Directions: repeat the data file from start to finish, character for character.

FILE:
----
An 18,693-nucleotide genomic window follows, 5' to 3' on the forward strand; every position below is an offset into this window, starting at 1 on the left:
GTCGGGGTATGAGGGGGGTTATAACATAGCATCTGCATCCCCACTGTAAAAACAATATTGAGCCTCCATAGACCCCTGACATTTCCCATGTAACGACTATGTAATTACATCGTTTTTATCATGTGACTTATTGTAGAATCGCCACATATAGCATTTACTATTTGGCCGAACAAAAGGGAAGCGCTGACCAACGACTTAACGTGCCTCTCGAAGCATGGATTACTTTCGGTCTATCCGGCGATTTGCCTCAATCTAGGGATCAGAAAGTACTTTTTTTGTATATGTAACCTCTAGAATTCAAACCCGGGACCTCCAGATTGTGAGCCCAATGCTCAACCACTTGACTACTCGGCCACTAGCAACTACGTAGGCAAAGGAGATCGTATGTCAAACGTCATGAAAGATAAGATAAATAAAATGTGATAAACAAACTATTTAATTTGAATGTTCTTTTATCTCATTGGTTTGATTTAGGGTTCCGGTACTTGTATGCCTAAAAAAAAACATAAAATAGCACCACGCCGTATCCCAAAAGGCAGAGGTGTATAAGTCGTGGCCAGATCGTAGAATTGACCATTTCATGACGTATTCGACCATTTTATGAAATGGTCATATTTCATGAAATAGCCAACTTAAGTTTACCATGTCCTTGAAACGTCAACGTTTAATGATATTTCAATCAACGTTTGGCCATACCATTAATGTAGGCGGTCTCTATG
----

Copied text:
An 18,693-nucleotide genomic window follows, 5' to 3' on the forward strand; every position below is an offset into this window, starting at 1 on the left:
GTCGGGGTATGAGGGGGGTTATAACATAGCATCTGCATCCCCACTGTAAAAACAATATTGAGCCTCCATAGACCCCTGACATTTCCCATGTAACGACTATGTAATTACATCGTTTTTATCATGTGACTTATTGTAGAATCGCCACATATAGCATTTACTATTTGGCCGAACAAAAGGGAAGCGCTGACCAACGACTTAACGTGCCTCTCGAAGCATGGATTACTTTCGGTCTATCCGGCGATTTGCCTCAATCTAGGGATCAGAAAGTACTTTTTTTGTATATGTAACCTCTAGAATTCAAACCCGGGACCTCCAGATTGTGAGCCCAATGCTCAACCACTTGACTACTCGGCCACTAGCAACTACGTAGGCAAAGGAGATCGTATGTCAAACGTCATGAAAGATAAGATAAATAAAATGTGATAAACAAACTATTTAATTTGAATGTTCTTTTATCTCATTGGTTTGATTTAGGGTTCCGGTACTTGTATGCCTAAAAAAAAACATAAAATAGCACCACGCCGTATCCCAAAAGGCAGAGGTGTATAAGTCGTGGCCAGATCGTAGAATTGACCATTTCATGACGTATTCGACCATTTTATGAAATGGTCATATTTCATGAAATAGCCAACTTAAGTTTACCATGTCCTTGAAACGTCAACGTTTAATGATATTTCAATCAACGTTTGGCCATACCATTAATGTAGGCGGTCTCTATG